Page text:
Building learning powers

Business in the Community (BITC) has said employers must do more to stop young people missing out on work opportunities due to not having the right skills. Swanborne House School in Swanborne, Milton Keynes argues that it is not just the responsibility of employers, but that schools also have a responsibility to ensure that pupils are prepared for a globalised world of jobs that have not yet been created, for technologies that have not yet been developed and to solve problems that have not yet been anticipated. It is a shared obligation to find a solution.

The Organisation for Economic Co-operation and Development (OECD) believes that education can equip learners with a sense of purpose and the competencies they need to shape their own lives and contribute to the lives of others. These young people will be ‘change agents,’ and they will have a positive impact throughout their employment, having the capacity to empathise and the ability to understand the consequences of their actions. It is important to appreciate that the OECD’s notion of ‘competencies’ requires more than just the acquisition of subject knowledge and skills, it involves the ability to apply these to meet the complex and unknown demands of the world of work in the latter half of the 21st Century.

To equip pupils in the classroom of today with these ‘competencies,’ they need to be taught a range of supplementary skills, which crucially includes ‘learning to learn’ or what Guy Claxton might refer to as a ‘Learning Power.’

At Swanbourne House, we have recognised the importance of creating a classroom culture where children recognise how they learn explicitly. It is in this way that our pupils are being prepared for an uncertain future. We firmly believe that our role is not simply to educate children to pass examinations but also to be lifelong learners. For the children of today, it is not going to be enough to leave school with a clutch of examination certificates. If they are to be successful, we must unequivocally teach them how to be tenacious, independent, creative, collaborative, reflective and self-aware learners.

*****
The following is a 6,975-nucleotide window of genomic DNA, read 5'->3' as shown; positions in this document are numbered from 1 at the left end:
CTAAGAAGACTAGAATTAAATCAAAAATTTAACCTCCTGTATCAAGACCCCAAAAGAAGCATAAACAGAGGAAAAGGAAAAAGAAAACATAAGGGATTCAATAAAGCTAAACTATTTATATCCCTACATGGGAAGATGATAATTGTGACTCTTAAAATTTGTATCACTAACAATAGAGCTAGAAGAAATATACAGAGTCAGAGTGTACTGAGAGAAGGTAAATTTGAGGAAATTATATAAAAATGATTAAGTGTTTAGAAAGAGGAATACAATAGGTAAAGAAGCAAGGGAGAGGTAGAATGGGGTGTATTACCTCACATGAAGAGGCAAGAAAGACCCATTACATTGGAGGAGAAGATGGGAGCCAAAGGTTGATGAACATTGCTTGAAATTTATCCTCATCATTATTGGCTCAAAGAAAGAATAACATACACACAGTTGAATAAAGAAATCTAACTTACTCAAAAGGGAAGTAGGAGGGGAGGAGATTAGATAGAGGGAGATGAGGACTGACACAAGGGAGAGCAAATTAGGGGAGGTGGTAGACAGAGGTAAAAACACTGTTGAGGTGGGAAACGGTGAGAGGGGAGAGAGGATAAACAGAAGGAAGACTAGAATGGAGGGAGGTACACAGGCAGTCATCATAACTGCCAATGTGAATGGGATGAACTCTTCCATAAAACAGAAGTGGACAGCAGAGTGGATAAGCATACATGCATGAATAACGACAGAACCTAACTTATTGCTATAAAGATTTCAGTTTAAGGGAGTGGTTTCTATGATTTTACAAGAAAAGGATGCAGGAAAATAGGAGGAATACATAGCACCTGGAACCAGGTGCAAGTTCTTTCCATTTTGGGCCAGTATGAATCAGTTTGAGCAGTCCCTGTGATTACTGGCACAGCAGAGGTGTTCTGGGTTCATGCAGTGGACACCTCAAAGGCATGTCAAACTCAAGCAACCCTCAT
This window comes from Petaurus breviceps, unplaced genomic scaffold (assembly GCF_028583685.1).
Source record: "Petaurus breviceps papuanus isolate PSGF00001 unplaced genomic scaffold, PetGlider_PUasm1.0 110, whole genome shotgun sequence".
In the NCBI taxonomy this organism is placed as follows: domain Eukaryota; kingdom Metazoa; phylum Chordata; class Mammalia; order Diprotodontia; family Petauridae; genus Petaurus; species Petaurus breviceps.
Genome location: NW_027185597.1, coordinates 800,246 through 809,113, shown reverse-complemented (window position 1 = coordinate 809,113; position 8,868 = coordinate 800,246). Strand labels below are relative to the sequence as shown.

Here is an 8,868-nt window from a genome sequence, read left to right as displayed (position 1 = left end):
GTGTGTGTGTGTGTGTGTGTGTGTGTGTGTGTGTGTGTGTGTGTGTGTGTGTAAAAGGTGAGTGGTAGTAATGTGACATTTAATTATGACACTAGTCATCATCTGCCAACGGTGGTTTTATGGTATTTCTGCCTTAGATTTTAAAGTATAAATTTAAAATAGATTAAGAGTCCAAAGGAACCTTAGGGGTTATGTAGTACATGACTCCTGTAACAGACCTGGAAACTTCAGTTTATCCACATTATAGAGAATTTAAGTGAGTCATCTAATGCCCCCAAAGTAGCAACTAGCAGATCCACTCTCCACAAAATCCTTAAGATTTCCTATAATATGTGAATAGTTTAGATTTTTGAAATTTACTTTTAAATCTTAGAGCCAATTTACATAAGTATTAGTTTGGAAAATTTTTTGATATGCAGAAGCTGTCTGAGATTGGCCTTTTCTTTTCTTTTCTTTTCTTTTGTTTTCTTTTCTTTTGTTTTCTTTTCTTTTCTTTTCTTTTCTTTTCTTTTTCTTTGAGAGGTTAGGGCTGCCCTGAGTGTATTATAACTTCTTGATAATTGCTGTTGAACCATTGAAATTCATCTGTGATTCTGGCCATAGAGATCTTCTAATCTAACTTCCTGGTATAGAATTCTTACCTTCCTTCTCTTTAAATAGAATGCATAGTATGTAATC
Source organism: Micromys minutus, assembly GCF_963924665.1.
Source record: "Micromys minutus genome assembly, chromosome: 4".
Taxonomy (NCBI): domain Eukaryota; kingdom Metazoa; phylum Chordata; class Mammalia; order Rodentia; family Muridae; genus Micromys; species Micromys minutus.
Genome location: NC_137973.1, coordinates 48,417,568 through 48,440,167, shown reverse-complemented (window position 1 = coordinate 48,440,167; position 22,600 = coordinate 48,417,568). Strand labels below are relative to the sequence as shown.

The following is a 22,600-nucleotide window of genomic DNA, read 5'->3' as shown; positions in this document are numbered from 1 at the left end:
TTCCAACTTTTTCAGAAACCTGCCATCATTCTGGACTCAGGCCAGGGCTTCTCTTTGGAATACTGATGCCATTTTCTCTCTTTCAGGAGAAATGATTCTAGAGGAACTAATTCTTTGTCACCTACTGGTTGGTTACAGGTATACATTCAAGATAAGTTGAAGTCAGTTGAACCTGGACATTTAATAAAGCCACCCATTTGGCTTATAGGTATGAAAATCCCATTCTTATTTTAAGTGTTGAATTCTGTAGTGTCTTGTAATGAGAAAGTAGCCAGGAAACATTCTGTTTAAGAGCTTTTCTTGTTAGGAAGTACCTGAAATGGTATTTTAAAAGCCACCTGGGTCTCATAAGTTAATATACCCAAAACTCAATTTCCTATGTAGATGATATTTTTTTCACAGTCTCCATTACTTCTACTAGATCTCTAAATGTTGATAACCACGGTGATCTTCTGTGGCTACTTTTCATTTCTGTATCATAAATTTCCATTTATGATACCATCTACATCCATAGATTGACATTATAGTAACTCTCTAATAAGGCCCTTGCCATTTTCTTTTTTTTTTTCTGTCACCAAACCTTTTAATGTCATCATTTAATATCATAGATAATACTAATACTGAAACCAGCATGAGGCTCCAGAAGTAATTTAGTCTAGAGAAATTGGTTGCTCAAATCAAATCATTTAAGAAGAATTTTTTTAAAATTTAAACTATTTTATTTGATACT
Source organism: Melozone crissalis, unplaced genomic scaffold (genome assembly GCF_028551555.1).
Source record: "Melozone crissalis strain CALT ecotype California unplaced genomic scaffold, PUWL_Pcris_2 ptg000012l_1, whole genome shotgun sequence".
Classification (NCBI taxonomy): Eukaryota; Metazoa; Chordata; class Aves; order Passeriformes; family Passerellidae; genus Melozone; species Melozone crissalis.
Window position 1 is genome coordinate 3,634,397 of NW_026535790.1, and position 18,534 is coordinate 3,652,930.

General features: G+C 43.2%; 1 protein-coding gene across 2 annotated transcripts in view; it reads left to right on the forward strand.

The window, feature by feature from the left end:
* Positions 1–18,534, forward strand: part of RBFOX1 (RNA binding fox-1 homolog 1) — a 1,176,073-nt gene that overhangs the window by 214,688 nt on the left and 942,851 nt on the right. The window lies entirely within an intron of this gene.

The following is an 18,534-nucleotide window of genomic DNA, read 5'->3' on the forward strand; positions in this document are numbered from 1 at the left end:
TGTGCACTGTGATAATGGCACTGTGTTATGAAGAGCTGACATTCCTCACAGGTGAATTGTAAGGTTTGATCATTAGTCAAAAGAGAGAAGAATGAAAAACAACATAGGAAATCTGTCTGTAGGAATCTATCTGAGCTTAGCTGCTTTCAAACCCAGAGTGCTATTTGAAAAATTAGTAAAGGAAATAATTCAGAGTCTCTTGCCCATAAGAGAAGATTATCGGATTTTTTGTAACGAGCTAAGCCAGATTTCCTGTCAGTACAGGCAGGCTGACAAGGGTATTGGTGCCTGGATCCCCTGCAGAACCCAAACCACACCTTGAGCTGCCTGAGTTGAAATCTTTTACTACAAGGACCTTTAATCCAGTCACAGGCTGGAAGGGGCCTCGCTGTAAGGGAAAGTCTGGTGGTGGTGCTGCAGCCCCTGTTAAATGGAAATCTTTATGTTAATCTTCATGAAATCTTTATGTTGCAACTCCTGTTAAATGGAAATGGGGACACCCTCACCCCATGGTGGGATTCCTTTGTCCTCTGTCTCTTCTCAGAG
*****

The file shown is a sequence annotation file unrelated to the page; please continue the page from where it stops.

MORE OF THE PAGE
It is this conviction that motivated our decision in 2019, to move away from the traditional Prep School assessment of Common Entrance, in favour of the Pre-Senior Baccalaureate (PSB). This assessment framework has enabled us to keep our rigorous and challenging curriculum but also to build an assessment framework that is not solely dependent on knowledge or memory testing examinations.

What makes the PSB distinctive is the active and overt development of subject and core skills, which run in parallel at the heart of curriculum study. Lessons are structured to encourage active learning, involving such core skills as collaboration and reflection. Teachers ensure that during and at the end of the lesson, they explicitly name the skills being used and enable the children to make a connection between that skill and the activity they have undertaken. This activity enables the children to recognise the skills, as a habit of learning and evaluate how successful they are in achieving it.

These skills have equivalent value in the assessment framework, as not only does PSB have a grading system for academic study, but there is also one for the core skills. Progress is monitored by personal tutors, who meet their tutees once a week, to discuss all aspects of school life but in particular, the development of an individual pupil’s learning profile.

Our aim is to ensure that by the time a pupil leaves Swanbourne House, they will have developed secure, effective learning habits to enhance their content acquisition but also enable them to take greater ownership of, and interest in their learning, than would be afforded in a purely knowledge-based curriculum. In this way, our pupils truly will be the ‘change agents’ of employment in the 21st Century.


For more information visit www.swanbourne.org